Wednesday, April 30, 2014

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[IWS] Eurostat: PURCHASING POWER PARITIES IN EUROPE AND THE WORLD [30 April 2014]

IWS Documented News Service

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Institute for Workplace Studies-----------------Professor Samuel B. Bacharach

School of Industrial & Labor Relations-------- Director, Institute for Workplace Studies

Cornell University

16 East 34th Street, 4th floor--------------------Stuart Basefsky

New York, NY 10016 -------------------------------Director, IWS News Bureau

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This service is supported, in part, by donations. Please consider making a donation by following the instructions at http://www.ilr.cornell.edu/iws/news-bureau/support.html

 

European Commission

Eurostat

 

PURCHASING POWER PARITIES IN EUROPE AND THE WORLD [30 April 2014]

http://epp.eurostat.ec.europa.eu/statistics_explained/index.php/Purchasing_power_parities_in_Europe_and_the_world

 

[excerpt]

Data from April 2014. Most recent data: Further Eurostat information, Main tables and Database.

This article presents a summary of the results of the latest (2011) round of the International Comparison Program (ICP). The ICP is a worldwide statistical partnership to collect comparative price data and compile detailed expenditure values of countries’ GDP, and to estimate purchasing power parities (PPPs) of the world’s economies. Using PPPs instead of market exchange rates to convert currencies makes it possible to compare the output of economies and the material welfare of their inhabitants in real terms (that is, controlling for differences in price levels). In total, 177 countries participated fully in the 2011 round of the ICP[1]. The complete results can be found on the ICP website. Eurostat is a partner in the ICP and provides the required data for the 28 EU Member States, three EFTA Member States, four candidate countries and two potential candidate countries. This article focuses on the position of the EU-28 in the world. The positions of individual European countries within the EU can be found here.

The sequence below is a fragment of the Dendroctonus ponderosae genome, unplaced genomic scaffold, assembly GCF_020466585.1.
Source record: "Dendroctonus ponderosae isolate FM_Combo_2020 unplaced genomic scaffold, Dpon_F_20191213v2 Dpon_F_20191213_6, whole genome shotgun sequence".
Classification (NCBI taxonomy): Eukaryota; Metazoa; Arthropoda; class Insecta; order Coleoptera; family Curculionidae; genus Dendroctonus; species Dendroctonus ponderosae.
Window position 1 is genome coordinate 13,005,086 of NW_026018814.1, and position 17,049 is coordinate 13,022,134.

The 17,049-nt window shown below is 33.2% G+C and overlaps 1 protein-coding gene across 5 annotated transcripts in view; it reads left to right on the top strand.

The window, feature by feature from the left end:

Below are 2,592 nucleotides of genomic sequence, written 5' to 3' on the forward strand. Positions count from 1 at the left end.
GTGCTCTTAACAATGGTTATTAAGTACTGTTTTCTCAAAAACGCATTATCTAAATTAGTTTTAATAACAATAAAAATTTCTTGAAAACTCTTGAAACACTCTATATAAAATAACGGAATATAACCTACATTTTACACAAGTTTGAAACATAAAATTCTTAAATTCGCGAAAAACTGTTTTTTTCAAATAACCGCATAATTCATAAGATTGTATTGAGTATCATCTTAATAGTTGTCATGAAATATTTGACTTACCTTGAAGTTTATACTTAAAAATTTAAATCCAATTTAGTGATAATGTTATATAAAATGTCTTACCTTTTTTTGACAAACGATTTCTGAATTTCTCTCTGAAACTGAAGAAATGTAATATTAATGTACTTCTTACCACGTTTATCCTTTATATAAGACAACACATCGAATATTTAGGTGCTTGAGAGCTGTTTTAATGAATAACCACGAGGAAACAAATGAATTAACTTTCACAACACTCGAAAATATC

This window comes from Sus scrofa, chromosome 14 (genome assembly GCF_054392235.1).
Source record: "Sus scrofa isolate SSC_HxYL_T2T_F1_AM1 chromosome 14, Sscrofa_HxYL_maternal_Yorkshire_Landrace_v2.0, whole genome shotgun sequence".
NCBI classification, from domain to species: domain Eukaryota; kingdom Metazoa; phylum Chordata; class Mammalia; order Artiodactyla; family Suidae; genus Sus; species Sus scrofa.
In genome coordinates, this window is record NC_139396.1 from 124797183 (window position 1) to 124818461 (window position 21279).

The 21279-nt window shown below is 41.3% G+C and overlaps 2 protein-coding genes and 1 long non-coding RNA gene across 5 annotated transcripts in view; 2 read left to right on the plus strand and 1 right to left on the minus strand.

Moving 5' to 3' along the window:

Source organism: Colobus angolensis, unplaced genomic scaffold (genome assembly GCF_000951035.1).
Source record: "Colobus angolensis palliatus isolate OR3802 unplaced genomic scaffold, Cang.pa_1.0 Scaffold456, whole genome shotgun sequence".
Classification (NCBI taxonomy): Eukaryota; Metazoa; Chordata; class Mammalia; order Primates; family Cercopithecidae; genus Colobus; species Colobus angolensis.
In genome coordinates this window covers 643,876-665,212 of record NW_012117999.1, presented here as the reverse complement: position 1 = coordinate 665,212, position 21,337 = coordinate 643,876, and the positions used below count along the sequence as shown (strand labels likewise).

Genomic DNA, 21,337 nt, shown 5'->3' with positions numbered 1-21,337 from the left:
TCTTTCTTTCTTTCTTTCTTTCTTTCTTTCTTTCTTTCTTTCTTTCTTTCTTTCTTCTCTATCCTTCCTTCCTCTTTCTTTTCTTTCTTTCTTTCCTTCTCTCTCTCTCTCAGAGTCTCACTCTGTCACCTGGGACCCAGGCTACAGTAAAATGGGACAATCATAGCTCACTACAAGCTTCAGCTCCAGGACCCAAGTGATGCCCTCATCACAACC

Main statistical findings

Shares in world GDP

In 2011, the Gross Domestic Product (GDP) of the EU-28 represented 18.6% of the world's GDP, expressed in Purchasing Power Standards (PPS). The United States was the second biggest economy with a share of 17.1% and China [2] the third biggest with 14.9%, followed by India and Japan, with 6.4% and 4.8% respectively. Figure 1 shows the shares of all countries (outside the EU) that have a share larger than 1%. For comparison: Germany is the largest EU country with a share in world GDP of 3.7%.

AND MUCH MORE….

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This information is provided to subscribers, friends, faculty, students and alumni of the School of Industrial & Labor Relations (ILR). It is a service of the Institute for Workplace Studies (IWS) in New York City. Stuart Basefsky is responsible for the selection of the contents which is intended to keep researchers, companies, workers, and governments aware of the latest information related to ILR disciplines as it becomes available for the purposes of research, understanding and debate. The content does not reflect the opinions or positions of Cornell University, the School of Industrial & Labor Relations, or that of Mr. Basefsky and should not be construed as such. The service is unique in that it provides the original source documentation, via links, behind the news and research of the day. Use of the information provided is unrestricted. However, it is requested that users acknowledge that the information was found via the IWS Documented News Service.

 

 

 

 

 

 

 

 

 




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